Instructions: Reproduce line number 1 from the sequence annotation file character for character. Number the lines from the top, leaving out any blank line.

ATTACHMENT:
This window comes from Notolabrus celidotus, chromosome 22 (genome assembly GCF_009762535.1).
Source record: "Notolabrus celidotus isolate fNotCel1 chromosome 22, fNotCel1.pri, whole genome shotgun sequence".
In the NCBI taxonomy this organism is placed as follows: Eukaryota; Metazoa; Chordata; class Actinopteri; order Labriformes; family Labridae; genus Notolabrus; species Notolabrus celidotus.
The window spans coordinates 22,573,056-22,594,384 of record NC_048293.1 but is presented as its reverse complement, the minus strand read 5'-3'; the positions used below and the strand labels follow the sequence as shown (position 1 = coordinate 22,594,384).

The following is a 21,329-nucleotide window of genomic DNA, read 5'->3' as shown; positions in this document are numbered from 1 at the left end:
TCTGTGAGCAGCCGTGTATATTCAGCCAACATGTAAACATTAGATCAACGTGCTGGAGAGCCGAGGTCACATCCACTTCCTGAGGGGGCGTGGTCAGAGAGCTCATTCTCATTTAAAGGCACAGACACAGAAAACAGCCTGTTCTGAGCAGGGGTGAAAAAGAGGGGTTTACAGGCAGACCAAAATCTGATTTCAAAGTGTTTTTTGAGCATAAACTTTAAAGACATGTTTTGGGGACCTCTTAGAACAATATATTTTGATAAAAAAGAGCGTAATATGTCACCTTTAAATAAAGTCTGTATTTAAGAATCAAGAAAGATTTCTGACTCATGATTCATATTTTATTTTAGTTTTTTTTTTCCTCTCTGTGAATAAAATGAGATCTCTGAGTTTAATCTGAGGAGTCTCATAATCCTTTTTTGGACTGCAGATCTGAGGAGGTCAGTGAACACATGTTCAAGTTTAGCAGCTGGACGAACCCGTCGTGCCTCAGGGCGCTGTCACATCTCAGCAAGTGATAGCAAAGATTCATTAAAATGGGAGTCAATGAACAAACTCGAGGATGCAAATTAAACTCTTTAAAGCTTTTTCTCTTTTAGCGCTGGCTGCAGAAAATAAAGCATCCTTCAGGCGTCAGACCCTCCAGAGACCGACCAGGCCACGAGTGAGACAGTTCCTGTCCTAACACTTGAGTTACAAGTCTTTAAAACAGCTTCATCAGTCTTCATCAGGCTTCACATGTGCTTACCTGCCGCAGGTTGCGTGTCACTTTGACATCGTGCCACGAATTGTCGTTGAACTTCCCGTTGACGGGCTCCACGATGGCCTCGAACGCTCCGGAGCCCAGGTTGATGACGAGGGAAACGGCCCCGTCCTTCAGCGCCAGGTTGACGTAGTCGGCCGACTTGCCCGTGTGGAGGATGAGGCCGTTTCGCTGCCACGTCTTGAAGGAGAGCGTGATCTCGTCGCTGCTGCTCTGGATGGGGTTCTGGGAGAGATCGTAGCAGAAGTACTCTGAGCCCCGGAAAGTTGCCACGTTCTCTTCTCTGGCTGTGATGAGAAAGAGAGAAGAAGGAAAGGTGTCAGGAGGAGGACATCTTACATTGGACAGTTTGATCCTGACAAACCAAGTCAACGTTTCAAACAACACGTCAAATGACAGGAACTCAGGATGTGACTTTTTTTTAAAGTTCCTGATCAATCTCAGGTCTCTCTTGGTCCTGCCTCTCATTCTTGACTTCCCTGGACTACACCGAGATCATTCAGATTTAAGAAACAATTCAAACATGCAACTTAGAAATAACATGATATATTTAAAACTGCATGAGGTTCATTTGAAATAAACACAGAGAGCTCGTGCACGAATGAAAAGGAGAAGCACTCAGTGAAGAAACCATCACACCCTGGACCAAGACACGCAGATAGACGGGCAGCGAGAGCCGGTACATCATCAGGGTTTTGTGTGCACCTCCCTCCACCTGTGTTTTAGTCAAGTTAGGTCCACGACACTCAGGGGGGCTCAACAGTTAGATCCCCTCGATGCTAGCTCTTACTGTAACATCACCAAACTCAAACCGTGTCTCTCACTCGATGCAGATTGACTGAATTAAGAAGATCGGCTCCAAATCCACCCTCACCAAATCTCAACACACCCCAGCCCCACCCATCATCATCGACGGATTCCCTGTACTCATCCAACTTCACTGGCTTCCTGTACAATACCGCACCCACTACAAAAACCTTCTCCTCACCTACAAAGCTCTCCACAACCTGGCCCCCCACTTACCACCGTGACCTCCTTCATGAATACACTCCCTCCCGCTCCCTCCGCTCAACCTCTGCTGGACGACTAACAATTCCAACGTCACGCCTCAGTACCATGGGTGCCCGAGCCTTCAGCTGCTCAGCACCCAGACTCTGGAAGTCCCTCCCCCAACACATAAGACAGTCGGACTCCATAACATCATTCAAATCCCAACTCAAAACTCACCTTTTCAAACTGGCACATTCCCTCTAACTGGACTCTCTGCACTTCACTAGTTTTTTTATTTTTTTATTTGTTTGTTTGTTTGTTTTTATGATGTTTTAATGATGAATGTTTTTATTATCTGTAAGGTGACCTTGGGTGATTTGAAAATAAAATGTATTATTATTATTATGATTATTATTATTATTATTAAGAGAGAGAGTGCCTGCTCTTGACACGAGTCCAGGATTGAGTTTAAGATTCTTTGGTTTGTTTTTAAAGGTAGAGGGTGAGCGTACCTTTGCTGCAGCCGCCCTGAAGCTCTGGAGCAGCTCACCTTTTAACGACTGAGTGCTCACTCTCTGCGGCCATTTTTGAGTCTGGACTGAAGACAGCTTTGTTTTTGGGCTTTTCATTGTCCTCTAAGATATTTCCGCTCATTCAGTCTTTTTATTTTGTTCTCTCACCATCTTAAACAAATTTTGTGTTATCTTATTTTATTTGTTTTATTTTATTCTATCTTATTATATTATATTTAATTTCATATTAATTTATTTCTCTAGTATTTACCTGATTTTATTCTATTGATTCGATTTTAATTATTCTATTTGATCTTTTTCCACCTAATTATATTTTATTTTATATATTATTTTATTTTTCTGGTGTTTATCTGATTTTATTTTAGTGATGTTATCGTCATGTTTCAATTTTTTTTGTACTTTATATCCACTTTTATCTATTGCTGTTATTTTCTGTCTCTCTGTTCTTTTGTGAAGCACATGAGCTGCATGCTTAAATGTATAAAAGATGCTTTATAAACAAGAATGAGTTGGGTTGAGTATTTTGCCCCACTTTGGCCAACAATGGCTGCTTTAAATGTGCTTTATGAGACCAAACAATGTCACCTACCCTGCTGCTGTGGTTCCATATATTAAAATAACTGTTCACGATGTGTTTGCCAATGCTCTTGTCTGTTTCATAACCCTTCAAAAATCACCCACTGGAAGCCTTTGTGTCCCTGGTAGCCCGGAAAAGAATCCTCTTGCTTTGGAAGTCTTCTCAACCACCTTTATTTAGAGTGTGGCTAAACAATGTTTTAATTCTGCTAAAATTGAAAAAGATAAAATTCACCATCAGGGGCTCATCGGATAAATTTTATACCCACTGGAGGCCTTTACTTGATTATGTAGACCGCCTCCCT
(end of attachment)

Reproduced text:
This window comes from Notolabrus celidotus, chromosome 22 (genome assembly GCF_009762535.1).